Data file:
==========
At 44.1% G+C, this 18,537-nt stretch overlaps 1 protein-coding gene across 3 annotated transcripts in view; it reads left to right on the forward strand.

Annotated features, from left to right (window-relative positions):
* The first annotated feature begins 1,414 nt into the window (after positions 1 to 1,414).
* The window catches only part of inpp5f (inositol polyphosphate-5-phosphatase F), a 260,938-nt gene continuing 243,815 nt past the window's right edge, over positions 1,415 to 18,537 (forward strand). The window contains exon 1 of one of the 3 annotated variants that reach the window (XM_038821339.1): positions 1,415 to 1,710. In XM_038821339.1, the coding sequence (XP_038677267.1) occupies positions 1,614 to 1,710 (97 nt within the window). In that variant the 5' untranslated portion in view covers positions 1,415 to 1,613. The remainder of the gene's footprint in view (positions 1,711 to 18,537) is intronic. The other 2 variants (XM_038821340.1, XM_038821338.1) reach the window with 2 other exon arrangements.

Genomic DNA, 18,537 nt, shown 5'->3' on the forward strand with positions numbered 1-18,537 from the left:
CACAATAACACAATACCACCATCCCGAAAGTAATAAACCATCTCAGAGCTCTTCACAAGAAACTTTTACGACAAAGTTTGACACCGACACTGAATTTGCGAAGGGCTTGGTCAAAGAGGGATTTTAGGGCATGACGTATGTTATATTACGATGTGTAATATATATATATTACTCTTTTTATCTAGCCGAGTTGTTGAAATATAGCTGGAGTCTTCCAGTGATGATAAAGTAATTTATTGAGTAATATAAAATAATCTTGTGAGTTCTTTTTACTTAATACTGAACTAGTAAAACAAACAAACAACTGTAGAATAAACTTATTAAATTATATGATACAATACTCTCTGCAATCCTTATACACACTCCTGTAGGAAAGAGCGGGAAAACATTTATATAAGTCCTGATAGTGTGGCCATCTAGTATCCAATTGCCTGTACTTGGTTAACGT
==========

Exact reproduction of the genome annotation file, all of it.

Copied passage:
At 44.1% G+C, this 18,537-nt stretch overlaps 1 protein-coding gene across 3 annotated transcripts in view; it reads left to right on the forward strand.

Annotated features, from left to right (window-relative positions):
* The first annotated feature begins 1,414 nt into the window (after positions 1 to 1,414).
* The window catches only part of inpp5f (inositol polyphosphate-5-phosphatase F), a 260,938-nt gene continuing 243,815 nt past the window's right edge, over positions 1,415 to 18,537 (forward strand). The window contains exon 1 of one of the 3 annotated variants that reach the window (XM_038821339.1): positions 1,415 to 1,710. In XM_038821339.1, the coding sequence (XP_038677267.1) occupies positions 1,614 to 1,710 (97 nt within the window). In that variant the 5' untranslated portion in view covers positions 1,415 to 1,613. The remainder of the gene's footprint in view (positions 1,711 to 18,537) is intronic. The other 2 variants (XM_038821340.1, XM_038821338.1) reach the window with 2 other exon arrangements.

Genomic DNA, 18,537 nt, shown 5'->3' on the forward strand with positions numbered 1-18,537 from the left:
CACAATAACACAATACCACCATCCCGAAAGTAATAAACCATCTCAGAGCTCTTCACAAGAAACTTTTACGACAAAGTTTGACACCGACACTGAATTTGCGAAGGGCTTGGTCAAAGAGGGATTTTAGGGCATGACGTATGTTATATTACGATGTGTAATATATATATATTACTCTTTTTATCTAGCCGAGTTGTTGAAATATAGCTGGAGTCTTCCAGTGATGATAAAGTAATTTATTGAGTAATATAAAATAATCTTGTGAGTTCTTTTTACTTAATACTGAACTAGTAAAACAAACAAACAACTGTAGAATAAACTTATTAAATTATATGATACAATACTCTCTGCAATCCTTATACACACTCCTGTAGGAAAGAGCGGGAAAACATTTATATAAGTCCTGATAGTGTGGCCATCTAGTATCCAATTGCCTGTACTTGGTTAACGT